- Posted by: Jim
- Category: Uncategorized
Fresh off Independence Day, freedom is much on our minds. While our celebrations may have been smaller or closer to home this year, it was still an opportunity, as Thomas Jefferson said, “to let the annual return of this day forever refresh our recollection of these rights, and our undiminished devotion to them.”
To be free in the sense of our founding fathers was to be free of British rule. But what does freedom mean today in the context of leadership? And how do you know if you’re a leader who inspires freedom in other people?
Well, one way is to look at the behavior of your followers. Under your leadership, which of these freedoms do they enjoy?
Freedom of Choice. In your company, are people and teams free to do the work that they believe matters most? Can they make decisions about their projects and priorities, or do they wait for you to set direction and assign them tasks? Freedom rarely flourishes in an atmosphere of control.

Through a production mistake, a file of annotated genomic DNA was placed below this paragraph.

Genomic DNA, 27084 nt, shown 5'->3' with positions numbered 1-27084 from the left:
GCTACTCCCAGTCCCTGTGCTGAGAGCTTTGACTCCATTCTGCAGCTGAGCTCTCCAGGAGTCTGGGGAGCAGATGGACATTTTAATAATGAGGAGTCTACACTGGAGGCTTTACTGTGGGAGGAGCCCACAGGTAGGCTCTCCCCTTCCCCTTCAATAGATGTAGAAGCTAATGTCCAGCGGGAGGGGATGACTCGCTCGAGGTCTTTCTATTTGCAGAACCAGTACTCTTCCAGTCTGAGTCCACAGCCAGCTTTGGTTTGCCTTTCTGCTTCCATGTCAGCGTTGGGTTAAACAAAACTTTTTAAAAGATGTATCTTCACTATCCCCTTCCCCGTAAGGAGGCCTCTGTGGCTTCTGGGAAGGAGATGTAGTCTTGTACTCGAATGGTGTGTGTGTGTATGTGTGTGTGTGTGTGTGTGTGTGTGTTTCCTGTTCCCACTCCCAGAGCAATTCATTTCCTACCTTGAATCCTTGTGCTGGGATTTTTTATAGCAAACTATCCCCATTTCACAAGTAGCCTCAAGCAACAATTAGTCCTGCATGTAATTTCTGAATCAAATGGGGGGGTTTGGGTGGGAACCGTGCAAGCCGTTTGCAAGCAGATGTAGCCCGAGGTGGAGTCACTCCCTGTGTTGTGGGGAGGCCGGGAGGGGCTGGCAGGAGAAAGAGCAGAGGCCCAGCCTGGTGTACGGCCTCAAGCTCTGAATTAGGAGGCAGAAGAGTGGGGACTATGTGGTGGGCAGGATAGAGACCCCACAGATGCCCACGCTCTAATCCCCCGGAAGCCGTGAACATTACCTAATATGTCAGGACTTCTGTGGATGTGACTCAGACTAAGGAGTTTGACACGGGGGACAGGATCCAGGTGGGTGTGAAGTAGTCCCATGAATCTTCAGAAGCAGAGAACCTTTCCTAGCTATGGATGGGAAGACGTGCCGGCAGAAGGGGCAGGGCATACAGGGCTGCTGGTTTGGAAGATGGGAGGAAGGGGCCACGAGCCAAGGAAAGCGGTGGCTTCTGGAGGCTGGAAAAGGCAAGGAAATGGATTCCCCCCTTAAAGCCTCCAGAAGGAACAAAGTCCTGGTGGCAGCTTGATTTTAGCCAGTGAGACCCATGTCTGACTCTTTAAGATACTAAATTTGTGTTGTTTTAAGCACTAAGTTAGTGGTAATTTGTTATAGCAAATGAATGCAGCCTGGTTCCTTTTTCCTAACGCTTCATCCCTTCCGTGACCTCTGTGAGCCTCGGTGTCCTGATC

Freedom of Expression. Freedom-inspiring leaders encourage people to speak their minds. They use constructive feedback for their own learning and reward courageous authenticity in their teams. How often do your followers approach you in disagreement? That’s one mark of how you’re leading.
Freedom of Movement. Do your people have opportunities to travel down new roads of learning? Are they free to leave a role or position to take on the challenges of another? And the ultimate test: If someone left the territory of your company, would they later want to return to it?
Freedom of Failure. The freest person on your team may be the one who acts like they own the place. In some ways that’s what you want – people who are willing to take risks and don’t always ask for your permission first. That’s a sign you’ve created a culture where people are free to try and safe to fail.
In the context of the workplace, freedom doesn’t mean giving people license to do whatever they want. In fact, greater responsibility and accountability are often the product of these freedoms. It’s up to leaders to find ways to foster them.